Starring: Dustin Hoffman, Dennis Farina, John Ortiz, Jason Gedrick, Nick Nolte, Richard Kind, Kerry Condon, Kevin Dunn, Jill Hennessey, Ted Levine, Ian Hart, Richie Coster, Gary Stevens, Tom Payne, Joan Allen, Barry Shabaka Henley and Michael Gambon.
Running Time: 450 Minutes
Special Features: Audio Commentaries, Documentaries – Invitation To The Set, A Day At The Races, Life At The Track, Episode Previews & Recaps.
Coming from the creator of my all-time favourite US television series DEADWOOD and acclaimed network HBO, David Milch’s complex drama was always going to appeal. When you add the astounding cast, horse-racing/crime drama LUCK looks an odds-on favourite rather than a long-shot outsider.
Oscar-winner Dustin Hoffman headlines as Chester ‘Ace’ Bernstein, a resolute tough guy and ‘businessman’ fresh out of a three-year stint behind bars after refusing to play snitch on his partners’ drug-dealing operation. His latest scheme sees him investing in a thoroughbred racehorse with an eye on acquiring the main racetrack in Sacramento. Followed by his trusty right hand man Gus ‘The Greek’ Demitriou (Dennis Farina), whose name is being used to front the deal, Ace aims to make sure its back to (risky) business as usual with an altogether different plan to get even and making damn sure all bets are off with the odds in his favour.
More than just a focus on the shady, organised crime aspect, LUCK gives us an in-depth look at all sides of this ‘sporting life’ as we follow a washed up trainer (Nolte) looking for that second chance; A harsh, top-of-his-game rival (Ortiz) focused on getting past the post first, no matter the cost to those closest to him; The group of passionate-yet-flawed jockeys and agents (Kerry Condon, Tom Payne, Richard Kind and real-life champion jockey Gary Stevens) with dreams of making it to the big-stage derby day, and possibly most fascinating of all, the four member syndicate of degenerate-yet-likable gamblers (Dunn, Gedrick, Costa and Hart), whose initial big win is either being thrown away at the poker table or being used to bankroll their own racehorse (leaving you wondering if they’re in over their heads).
The pilot is directed by the great Michael Mann, who executive produces the entire series. His familiar sizzling shooting style and soundtrack is plain to see, not just in this first episode but his fingerprints are all over the shows run. Frequent collaborators such as Farina, Henley, Levine and Allen are all solid with Hoffman’s slick-backed stern weathered presence, menacing from the get-go (impressive for such a little guy). However, standouts come in the form of Dunn and Gedrick whose double-act as wheelchair-wheezing grouch and gifted-but-addicted gambler make many scenes memorably quotable and bring a welcome heart to the intensity. Ortiz’s fast-talking ‘Peruvian prick’ is damn special too, as are a number of the splendidly-shot racing sequences that are a thing of beauty.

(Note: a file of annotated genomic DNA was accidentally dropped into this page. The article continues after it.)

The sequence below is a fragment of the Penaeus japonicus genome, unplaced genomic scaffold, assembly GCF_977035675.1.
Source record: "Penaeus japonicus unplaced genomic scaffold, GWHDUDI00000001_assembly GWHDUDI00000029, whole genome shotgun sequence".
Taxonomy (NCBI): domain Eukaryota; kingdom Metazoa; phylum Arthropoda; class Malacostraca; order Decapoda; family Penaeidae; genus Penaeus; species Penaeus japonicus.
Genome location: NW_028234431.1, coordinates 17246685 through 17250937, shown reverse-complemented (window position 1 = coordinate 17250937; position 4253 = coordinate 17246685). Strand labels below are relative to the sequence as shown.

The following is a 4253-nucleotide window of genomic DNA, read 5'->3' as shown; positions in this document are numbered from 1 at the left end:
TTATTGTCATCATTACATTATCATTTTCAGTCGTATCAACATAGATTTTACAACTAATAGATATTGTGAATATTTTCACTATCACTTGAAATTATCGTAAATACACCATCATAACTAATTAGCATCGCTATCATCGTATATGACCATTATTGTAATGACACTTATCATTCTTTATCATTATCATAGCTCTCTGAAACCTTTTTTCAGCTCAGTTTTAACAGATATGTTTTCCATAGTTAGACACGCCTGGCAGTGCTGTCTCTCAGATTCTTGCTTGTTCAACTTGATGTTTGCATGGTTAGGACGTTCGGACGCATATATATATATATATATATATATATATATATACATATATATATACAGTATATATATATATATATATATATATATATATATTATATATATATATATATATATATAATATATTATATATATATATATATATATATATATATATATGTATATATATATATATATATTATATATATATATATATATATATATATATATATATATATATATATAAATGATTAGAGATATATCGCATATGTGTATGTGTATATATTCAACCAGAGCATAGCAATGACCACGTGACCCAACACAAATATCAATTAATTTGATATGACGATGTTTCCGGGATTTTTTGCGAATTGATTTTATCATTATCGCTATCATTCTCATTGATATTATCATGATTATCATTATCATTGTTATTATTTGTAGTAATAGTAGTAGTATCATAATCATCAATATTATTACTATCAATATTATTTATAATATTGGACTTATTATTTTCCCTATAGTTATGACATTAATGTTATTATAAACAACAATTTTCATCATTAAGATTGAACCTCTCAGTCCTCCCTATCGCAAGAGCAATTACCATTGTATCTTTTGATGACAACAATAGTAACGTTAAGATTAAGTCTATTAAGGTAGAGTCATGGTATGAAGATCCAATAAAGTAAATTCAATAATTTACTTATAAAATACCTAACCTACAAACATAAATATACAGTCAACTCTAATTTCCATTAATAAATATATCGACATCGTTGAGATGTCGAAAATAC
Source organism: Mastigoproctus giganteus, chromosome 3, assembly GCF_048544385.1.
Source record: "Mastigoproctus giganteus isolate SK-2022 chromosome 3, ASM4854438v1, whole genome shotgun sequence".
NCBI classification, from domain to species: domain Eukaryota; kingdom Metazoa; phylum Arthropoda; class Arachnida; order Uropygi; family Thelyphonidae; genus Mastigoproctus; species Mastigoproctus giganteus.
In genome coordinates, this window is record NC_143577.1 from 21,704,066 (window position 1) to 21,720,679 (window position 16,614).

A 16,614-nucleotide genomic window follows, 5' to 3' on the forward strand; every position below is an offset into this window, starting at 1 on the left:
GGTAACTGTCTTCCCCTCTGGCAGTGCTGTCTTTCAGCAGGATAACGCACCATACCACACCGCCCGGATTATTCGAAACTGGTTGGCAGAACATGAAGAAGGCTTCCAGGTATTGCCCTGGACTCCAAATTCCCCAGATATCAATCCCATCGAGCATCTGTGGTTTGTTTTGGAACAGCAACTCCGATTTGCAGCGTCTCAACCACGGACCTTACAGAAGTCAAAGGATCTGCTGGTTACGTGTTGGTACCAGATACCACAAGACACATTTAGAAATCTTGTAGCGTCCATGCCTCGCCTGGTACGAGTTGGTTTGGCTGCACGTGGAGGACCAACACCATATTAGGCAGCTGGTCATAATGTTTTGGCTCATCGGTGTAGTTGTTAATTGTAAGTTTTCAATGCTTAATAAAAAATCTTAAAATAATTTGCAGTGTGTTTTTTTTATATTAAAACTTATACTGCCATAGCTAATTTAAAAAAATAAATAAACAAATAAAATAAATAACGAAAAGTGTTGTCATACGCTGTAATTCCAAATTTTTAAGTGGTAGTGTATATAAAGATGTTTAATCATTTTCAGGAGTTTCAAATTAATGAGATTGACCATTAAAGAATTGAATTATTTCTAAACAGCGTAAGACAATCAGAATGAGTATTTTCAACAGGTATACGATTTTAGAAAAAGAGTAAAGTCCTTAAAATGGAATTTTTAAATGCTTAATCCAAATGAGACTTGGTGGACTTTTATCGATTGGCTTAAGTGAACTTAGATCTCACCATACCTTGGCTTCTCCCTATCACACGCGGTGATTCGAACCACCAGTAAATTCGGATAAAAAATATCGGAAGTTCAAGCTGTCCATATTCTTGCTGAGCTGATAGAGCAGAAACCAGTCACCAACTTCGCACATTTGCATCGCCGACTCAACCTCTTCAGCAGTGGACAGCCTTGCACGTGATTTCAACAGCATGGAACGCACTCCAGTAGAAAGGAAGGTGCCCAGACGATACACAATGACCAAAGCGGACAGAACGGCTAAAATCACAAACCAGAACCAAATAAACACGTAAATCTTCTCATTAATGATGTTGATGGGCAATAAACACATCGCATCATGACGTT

The aspect that works best for the series on the whole is its ambiguity. We’ve landed slap-bang in the middle of characters and situations we don’t fully understand yet we soon familiarise ourselves with their everyday lives and connections. LUCK also succeeds in never pushing to answer who we should rooting for; each character, lawful or not, seems to be fighting their own demons leaving you to ponder which of those are on the road to redemption and which are always destined for a punishment of their own making.
Those who don’t have a vested interest in horse racing and its statistics may see a number of key plot details and scenes go over their head but the rich characters with complex back-stories ensure the series remains gripping. Although the cover art states ‘The First Season’, this will probably be as much LUCK as we’ll see. A second season was commissioned but sadly three horses were injured and subsequently euthanised during the filming of the first new episodes, thus forcing HBO to consider the shows position before ultimately shutting down production and leaving LUCK out of just that. Whilst understandable, for viewers it’s a great shame because the show was cantering towards a fascinating climax.